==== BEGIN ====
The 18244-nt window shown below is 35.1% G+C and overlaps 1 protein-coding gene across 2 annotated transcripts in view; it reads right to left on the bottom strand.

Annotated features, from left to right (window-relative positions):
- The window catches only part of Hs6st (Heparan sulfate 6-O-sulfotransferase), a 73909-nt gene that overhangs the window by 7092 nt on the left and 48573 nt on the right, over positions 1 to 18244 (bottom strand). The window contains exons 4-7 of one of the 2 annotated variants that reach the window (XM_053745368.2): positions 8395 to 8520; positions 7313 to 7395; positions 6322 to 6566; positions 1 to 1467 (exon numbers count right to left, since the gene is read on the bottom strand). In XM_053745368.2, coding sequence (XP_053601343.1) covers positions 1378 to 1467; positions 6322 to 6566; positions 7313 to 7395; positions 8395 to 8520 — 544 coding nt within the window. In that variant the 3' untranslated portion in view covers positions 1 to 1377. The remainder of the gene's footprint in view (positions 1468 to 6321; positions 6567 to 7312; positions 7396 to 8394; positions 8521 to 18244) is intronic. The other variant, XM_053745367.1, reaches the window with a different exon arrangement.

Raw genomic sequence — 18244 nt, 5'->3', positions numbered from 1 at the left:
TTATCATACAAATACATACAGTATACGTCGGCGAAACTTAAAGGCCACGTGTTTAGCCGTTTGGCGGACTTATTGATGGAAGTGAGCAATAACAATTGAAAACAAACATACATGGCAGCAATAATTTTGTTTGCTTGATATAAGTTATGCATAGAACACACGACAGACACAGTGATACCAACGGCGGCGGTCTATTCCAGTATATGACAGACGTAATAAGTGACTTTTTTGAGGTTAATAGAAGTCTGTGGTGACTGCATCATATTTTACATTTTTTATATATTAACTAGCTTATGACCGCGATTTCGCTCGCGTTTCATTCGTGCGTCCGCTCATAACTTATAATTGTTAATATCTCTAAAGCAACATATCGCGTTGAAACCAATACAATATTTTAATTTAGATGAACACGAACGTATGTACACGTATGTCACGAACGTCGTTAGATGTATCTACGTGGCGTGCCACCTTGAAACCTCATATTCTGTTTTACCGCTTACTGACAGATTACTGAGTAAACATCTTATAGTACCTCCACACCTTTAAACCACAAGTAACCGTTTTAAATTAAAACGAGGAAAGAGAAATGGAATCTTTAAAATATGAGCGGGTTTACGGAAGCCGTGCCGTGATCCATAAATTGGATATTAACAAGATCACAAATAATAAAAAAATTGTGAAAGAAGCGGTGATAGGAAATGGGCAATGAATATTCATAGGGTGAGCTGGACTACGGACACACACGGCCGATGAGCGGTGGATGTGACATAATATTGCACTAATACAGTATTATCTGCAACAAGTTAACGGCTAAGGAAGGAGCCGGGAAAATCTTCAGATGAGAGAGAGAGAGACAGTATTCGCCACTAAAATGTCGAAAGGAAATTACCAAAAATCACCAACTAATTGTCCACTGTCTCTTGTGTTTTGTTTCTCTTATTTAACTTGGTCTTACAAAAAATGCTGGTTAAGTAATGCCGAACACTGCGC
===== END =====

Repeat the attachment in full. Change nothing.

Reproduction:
The 18244-nt window shown below is 35.1% G+C and overlaps 1 protein-coding gene across 2 annotated transcripts in view; it reads right to left on the bottom strand.

Annotated features, from left to right (window-relative positions):
- The window catches only part of Hs6st (Heparan sulfate 6-O-sulfotransferase), a 73909-nt gene that overhangs the window by 7092 nt on the left and 48573 nt on the right, over positions 1 to 18244 (bottom strand). The window contains exons 4-7 of one of the 2 annotated variants that reach the window (XM_053745368.2): positions 8395 to 8520; positions 7313 to 7395; positions 6322 to 6566; positions 1 to 1467 (exon numbers count right to left, since the gene is read on the bottom strand). In XM_053745368.2, coding sequence (XP_053601343.1) covers positions 1378 to 1467; positions 6322 to 6566; positions 7313 to 7395; positions 8395 to 8520 — 544 coding nt within the window. In that variant the 3' untranslated portion in view covers positions 1 to 1377. The remainder of the gene's footprint in view (positions 1468 to 6321; positions 6567 to 7312; positions 7396 to 8394; positions 8521 to 18244) is intronic. The other variant, XM_053745367.1, reaches the window with a different exon arrangement.

Raw genomic sequence — 18244 nt, 5'->3', positions numbered from 1 at the left:
TTATCATACAAATACATACAGTATACGTCGGCGAAACTTAAAGGCCACGTGTTTAGCCGTTTGGCGGACTTATTGATGGAAGTGAGCAATAACAATTGAAAACAAACATACATGGCAGCAATAATTTTGTTTGCTTGATATAAGTTATGCATAGAACACACGACAGACACAGTGATACCAACGGCGGCGGTCTATTCCAGTATATGACAGACGTAATAAGTGACTTTTTTGAGGTTAATAGAAGTCTGTGGTGACTGCATCATATTTTACATTTTTTATATATTAACTAGCTTATGACCGCGATTTCGCTCGCGTTTCATTCGTGCGTCCGCTCATAACTTATAATTGTTAATATCTCTAAAGCAACATATCGCGTTGAAACCAATACAATATTTTAATTTAGATGAACACGAACGTATGTACACGTATGTCACGAACGTCGTTAGATGTATCTACGTGGCGTGCCACCTTGAAACCTCATATTCTGTTTTACCGCTTACTGACAGATTACTGAGTAAACATCTTATAGTACCTCCACACCTTTAAACCACAAGTAACCGTTTTAAATTAAAACGAGGAAAGAGAAATGGAATCTTTAAAATATGAGCGGGTTTACGGAAGCCGTGCCGTGATCCATAAATTGGATATTAACAAGATCACAAATAATAAAAAAATTGTGAAAGAAGCGGTGATAGGAAATGGGCAATGAATATTCATAGGGTGAGCTGGACTACGGACACACACGGCCGATGAGCGGTGGATGTGACATAATATTGCACTAATACAGTATTATCTGCAACAAGTTAACGGCTAAGGAAGGAGCCGGGAAAATCTTCAGATGAGAGAGAGAGAGACAGTATTCGCCACTAAAATGTCGAAAGGAAATTACCAAAAATCACCAACTAATTGTCCACTGTCTCTTGTGTTTTGTTTCTCTTATTTAACTTGGTCTTACAAAAAATGCTGGTTAAGTAATGCCGAACACTGCGC